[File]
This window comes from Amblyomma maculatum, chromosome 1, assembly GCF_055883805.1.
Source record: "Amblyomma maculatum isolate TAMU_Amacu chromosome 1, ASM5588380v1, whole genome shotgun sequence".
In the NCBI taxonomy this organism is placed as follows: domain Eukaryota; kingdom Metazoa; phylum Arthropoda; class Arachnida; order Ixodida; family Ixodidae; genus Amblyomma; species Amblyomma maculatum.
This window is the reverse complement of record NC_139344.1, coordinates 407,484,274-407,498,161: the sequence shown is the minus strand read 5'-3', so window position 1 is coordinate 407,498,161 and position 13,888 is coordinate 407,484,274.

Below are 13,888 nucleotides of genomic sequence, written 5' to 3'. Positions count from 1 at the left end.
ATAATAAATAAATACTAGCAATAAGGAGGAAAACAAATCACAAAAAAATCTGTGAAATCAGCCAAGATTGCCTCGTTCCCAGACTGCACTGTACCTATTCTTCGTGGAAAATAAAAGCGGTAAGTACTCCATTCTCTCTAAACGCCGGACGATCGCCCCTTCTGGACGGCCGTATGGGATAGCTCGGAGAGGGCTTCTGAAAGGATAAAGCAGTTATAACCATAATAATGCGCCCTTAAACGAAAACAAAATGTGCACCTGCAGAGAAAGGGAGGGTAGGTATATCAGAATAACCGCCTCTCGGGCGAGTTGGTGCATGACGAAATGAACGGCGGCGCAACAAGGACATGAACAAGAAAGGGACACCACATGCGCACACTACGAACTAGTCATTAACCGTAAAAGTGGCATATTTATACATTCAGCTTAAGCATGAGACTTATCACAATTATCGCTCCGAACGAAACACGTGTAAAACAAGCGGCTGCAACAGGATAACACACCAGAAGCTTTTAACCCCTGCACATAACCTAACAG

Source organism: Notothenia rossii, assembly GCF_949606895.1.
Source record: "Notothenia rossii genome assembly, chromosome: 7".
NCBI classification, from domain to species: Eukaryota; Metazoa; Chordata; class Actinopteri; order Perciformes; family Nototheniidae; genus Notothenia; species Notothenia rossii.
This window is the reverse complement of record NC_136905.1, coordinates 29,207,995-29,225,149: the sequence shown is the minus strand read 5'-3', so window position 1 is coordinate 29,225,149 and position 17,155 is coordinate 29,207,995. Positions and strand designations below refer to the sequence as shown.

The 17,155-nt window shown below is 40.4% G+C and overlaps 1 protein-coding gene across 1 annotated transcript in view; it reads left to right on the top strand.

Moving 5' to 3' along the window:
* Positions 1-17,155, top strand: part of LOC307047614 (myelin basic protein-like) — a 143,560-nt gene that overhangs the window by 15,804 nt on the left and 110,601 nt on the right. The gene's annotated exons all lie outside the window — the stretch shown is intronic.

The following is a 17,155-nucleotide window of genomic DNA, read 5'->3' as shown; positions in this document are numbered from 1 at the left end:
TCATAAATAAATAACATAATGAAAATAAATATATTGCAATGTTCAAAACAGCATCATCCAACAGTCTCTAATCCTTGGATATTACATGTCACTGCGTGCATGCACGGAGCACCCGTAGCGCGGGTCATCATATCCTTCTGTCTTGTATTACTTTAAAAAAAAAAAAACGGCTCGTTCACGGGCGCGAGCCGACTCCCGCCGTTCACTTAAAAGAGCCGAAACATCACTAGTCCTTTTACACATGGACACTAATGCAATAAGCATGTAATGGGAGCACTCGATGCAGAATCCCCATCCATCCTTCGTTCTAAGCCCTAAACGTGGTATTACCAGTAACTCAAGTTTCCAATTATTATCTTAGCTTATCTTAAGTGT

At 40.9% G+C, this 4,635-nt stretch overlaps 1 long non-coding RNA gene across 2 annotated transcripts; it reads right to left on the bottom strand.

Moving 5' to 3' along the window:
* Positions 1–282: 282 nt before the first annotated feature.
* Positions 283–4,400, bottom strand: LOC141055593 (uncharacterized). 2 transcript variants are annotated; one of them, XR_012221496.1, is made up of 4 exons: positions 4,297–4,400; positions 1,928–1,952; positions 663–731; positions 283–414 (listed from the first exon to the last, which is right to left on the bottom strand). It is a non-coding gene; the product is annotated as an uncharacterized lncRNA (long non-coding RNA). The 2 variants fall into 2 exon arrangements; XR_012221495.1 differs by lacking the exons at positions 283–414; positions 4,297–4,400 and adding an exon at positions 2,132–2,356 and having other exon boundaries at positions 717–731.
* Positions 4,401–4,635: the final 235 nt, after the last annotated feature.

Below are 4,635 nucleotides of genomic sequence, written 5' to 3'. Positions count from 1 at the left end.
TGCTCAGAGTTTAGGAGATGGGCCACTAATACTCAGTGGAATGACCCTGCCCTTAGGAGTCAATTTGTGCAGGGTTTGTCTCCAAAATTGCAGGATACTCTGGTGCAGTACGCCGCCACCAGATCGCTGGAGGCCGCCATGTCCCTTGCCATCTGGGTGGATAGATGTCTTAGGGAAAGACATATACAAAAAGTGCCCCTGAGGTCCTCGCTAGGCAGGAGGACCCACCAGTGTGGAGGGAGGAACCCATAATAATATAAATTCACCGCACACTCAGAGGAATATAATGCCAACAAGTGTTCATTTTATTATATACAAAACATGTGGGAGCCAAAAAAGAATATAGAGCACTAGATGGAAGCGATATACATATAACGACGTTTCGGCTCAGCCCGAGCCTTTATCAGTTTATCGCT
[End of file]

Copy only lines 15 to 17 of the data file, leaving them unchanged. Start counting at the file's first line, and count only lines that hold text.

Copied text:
TCATAAATAAATAACATAATGAAAATAAATATATTGCAATGTTCAAAACAGCATCATCCAACAGTCTCTAATCCTTGGATATTACATGTCACTGCGTGCATGCACGGAGCACCCGTAGCGCGGGTCATCATATCCTTCTGTCTTGTATTACTTTAAAAAAAAAAAAACGGCTCGTTCACGGGCGCGAGCCGACTCCCGCCGTTCACTTAAAAGAGCCGAAACATCACTAGTCCTTTTACACATGGACACTAATGCAATAAGCATGTAATGGGAGCACTCGATGCAGAATCCCCATCCATCCTTCGTTCTAAGCCCTAAACGTGGTATTACCAGTAACTCAAGTTTCCAATTATTATCTTAGCTTATCTTAAGTGT

At 40.9% G+C, this 4,635-nt stretch overlaps 1 long non-coding RNA gene across 2 annotated transcripts; it reads right to left on the bottom strand.

Moving 5' to 3' along the window: